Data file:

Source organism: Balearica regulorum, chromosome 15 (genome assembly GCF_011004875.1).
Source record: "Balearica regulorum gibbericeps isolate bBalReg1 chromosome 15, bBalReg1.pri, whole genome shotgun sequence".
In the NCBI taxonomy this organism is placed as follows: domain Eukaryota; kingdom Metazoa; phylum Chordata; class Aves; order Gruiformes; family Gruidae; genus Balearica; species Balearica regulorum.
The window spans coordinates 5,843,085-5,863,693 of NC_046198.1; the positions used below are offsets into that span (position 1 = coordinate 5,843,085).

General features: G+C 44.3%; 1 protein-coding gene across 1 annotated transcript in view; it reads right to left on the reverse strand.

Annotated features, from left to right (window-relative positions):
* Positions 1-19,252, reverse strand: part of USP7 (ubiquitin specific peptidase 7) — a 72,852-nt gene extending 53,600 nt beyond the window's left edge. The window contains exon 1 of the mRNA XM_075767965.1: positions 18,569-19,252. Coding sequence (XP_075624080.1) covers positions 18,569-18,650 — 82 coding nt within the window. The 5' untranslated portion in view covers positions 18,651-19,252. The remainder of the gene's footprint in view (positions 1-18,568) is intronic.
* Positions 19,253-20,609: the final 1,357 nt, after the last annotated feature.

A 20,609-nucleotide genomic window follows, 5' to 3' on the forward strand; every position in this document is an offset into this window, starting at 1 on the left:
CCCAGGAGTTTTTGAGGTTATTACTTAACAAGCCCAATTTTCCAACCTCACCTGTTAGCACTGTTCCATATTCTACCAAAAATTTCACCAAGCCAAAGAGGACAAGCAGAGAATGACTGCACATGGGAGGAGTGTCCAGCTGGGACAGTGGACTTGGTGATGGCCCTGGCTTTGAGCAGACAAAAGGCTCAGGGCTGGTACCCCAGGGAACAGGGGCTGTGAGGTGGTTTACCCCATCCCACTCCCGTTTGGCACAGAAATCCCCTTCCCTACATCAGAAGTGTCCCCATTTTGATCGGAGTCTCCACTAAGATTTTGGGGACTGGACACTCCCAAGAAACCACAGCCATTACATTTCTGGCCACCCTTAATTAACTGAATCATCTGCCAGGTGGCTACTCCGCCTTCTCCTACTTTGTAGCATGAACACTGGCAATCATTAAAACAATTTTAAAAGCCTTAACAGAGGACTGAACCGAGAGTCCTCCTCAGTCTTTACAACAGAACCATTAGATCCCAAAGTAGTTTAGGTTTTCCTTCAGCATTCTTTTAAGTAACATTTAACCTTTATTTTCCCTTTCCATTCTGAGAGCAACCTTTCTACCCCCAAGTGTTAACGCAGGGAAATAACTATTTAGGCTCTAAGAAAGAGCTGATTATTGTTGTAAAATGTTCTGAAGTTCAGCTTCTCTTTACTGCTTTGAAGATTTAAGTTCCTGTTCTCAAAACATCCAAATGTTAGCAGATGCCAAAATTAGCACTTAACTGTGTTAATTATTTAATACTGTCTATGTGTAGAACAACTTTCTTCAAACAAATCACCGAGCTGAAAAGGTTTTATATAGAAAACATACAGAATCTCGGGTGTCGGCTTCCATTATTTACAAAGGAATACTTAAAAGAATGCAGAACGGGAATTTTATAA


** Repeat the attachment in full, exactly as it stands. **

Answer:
Source organism: Balearica regulorum, chromosome 15 (genome assembly GCF_011004875.1).
Source record: "Balearica regulorum gibbericeps isolate bBalReg1 chromosome 15, bBalReg1.pri, whole genome shotgun sequence".
In the NCBI taxonomy this organism is placed as follows: domain Eukaryota; kingdom Metazoa; phylum Chordata; class Aves; order Gruiformes; family Gruidae; genus Balearica; species Balearica regulorum.
The window spans coordinates 5,843,085-5,863,693 of NC_046198.1; the positions used below are offsets into that span (position 1 = coordinate 5,843,085).

General features: G+C 44.3%; 1 protein-coding gene across 1 annotated transcript in view; it reads right to left on the reverse strand.

Annotated features, from left to right (window-relative positions):
* Positions 1-19,252, reverse strand: part of USP7 (ubiquitin specific peptidase 7) — a 72,852-nt gene extending 53,600 nt beyond the window's left edge. The window contains exon 1 of the mRNA XM_075767965.1: positions 18,569-19,252. Coding sequence (XP_075624080.1) covers positions 18,569-18,650 — 82 coding nt within the window. The 5' untranslated portion in view covers positions 18,651-19,252. The remainder of the gene's footprint in view (positions 1-18,568) is intronic.
* Positions 19,253-20,609: the final 1,357 nt, after the last annotated feature.

A 20,609-nucleotide genomic window follows, 5' to 3' on the forward strand; every position in this document is an offset into this window, starting at 1 on the left:
CCCAGGAGTTTTTGAGGTTATTACTTAACAAGCCCAATTTTCCAACCTCACCTGTTAGCACTGTTCCATATTCTACCAAAAATTTCACCAAGCCAAAGAGGACAAGCAGAGAATGACTGCACATGGGAGGAGTGTCCAGCTGGGACAGTGGACTTGGTGATGGCCCTGGCTTTGAGCAGACAAAAGGCTCAGGGCTGGTACCCCAGGGAACAGGGGCTGTGAGGTGGTTTACCCCATCCCACTCCCGTTTGGCACAGAAATCCCCTTCCCTACATCAGAAGTGTCCCCATTTTGATCGGAGTCTCCACTAAGATTTTGGGGACTGGACACTCCCAAGAAACCACAGCCATTACATTTCTGGCCACCCTTAATTAACTGAATCATCTGCCAGGTGGCTACTCCGCCTTCTCCTACTTTGTAGCATGAACACTGGCAATCATTAAAACAATTTTAAAAGCCTTAACAGAGGACTGAACCGAGAGTCCTCCTCAGTCTTTACAACAGAACCATTAGATCCCAAAGTAGTTTAGGTTTTCCTTCAGCATTCTTTTAAGTAACATTTAACCTTTATTTTCCCTTTCCATTCTGAGAGCAACCTTTCTACCCCCAAGTGTTAACGCAGGGAAATAACTATTTAGGCTCTAAGAAAGAGCTGATTATTGTTGTAAAATGTTCTGAAGTTCAGCTTCTCTTTACTGCTTTGAAGATTTAAGTTCCTGTTCTCAAAACATCCAAATGTTAGCAGATGCCAAAATTAGCACTTAACTGTGTTAATTATTTAATACTGTCTATGTGTAGAACAACTTTCTTCAAACAAATCACCGAGCTGAAAAGGTTTTATATAGAAAACATACAGAATCTCGGGTGTCGGCTTCCATTATTTACAAAGGAATACTTAAAAGAATGCAGAACGGGAATTTTATAA